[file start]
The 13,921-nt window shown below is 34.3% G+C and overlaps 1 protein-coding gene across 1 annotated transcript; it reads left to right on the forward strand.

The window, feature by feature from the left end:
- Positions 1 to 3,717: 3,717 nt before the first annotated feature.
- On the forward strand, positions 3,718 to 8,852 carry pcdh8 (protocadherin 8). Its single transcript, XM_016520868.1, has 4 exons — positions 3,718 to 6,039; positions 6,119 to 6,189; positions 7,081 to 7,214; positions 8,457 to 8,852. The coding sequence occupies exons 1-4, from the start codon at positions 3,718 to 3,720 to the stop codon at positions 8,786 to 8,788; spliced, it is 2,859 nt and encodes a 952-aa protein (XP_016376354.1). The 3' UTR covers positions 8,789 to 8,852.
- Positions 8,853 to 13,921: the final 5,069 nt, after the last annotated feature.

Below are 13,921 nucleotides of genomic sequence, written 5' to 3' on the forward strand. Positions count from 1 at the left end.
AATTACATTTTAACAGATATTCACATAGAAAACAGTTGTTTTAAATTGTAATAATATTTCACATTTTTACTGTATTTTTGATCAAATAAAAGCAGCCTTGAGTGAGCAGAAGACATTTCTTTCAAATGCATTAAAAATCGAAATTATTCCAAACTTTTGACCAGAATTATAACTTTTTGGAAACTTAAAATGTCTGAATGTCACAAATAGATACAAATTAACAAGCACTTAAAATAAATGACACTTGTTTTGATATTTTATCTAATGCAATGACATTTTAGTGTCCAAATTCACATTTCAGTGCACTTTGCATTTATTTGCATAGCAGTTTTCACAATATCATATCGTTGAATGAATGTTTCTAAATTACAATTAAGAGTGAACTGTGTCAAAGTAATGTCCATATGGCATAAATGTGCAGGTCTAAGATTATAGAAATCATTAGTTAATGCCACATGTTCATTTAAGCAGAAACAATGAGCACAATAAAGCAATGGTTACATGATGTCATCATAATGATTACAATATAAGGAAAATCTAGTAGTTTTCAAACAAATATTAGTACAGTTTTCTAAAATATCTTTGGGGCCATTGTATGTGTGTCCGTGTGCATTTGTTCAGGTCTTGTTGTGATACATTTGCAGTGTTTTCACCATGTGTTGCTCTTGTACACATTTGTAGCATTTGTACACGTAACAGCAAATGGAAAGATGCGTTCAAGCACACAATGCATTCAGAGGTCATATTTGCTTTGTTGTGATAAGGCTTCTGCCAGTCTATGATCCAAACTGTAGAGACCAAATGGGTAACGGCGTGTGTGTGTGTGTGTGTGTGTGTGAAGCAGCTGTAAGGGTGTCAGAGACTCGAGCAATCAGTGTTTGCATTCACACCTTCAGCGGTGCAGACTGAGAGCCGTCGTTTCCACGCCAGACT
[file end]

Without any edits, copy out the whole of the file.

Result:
The 13,921-nt window shown below is 34.3% G+C and overlaps 1 protein-coding gene across 1 annotated transcript; it reads left to right on the forward strand.

The window, feature by feature from the left end:
- Positions 1 to 3,717: 3,717 nt before the first annotated feature.
- On the forward strand, positions 3,718 to 8,852 carry pcdh8 (protocadherin 8). Its single transcript, XM_016520868.1, has 4 exons — positions 3,718 to 6,039; positions 6,119 to 6,189; positions 7,081 to 7,214; positions 8,457 to 8,852. The coding sequence occupies exons 1-4, from the start codon at positions 3,718 to 3,720 to the stop codon at positions 8,786 to 8,788; spliced, it is 2,859 nt and encodes a 952-aa protein (XP_016376354.1). The 3' UTR covers positions 8,789 to 8,852.
- Positions 8,853 to 13,921: the final 5,069 nt, after the last annotated feature.

Below are 13,921 nucleotides of genomic sequence, written 5' to 3' on the forward strand. Positions count from 1 at the left end.
AATTACATTTTAACAGATATTCACATAGAAAACAGTTGTTTTAAATTGTAATAATATTTCACATTTTTACTGTATTTTTGATCAAATAAAAGCAGCCTTGAGTGAGCAGAAGACATTTCTTTCAAATGCATTAAAAATCGAAATTATTCCAAACTTTTGACCAGAATTATAACTTTTTGGAAACTTAAAATGTCTGAATGTCACAAATAGATACAAATTAACAAGCACTTAAAATAAATGACACTTGTTTTGATATTTTATCTAATGCAATGACATTTTAGTGTCCAAATTCACATTTCAGTGCACTTTGCATTTATTTGCATAGCAGTTTTCACAATATCATATCGTTGAATGAATGTTTCTAAATTACAATTAAGAGTGAACTGTGTCAAAGTAATGTCCATATGGCATAAATGTGCAGGTCTAAGATTATAGAAATCATTAGTTAATGCCACATGTTCATTTAAGCAGAAACAATGAGCACAATAAAGCAATGGTTACATGATGTCATCATAATGATTACAATATAAGGAAAATCTAGTAGTTTTCAAACAAATATTAGTACAGTTTTCTAAAATATCTTTGGGGCCATTGTATGTGTGTCCGTGTGCATTTGTTCAGGTCTTGTTGTGATACATTTGCAGTGTTTTCACCATGTGTTGCTCTTGTACACATTTGTAGCATTTGTACACGTAACAGCAAATGGAAAGATGCGTTCAAGCACACAATGCATTCAGAGGTCATATTTGCTTTGTTGTGATAAGGCTTCTGCCAGTCTATGATCCAAACTGTAGAGACCAAATGGGTAACGGCGTGTGTGTGTGTGTGTGTGTGTGTGAAGCAGCTGTAAGGGTGTCAGAGACTCGAGCAATCAGTGTTTGCATTCACACCTTCAGCGGTGCAGACTGAGAGCCGTCGTTTCCACGCCAGACT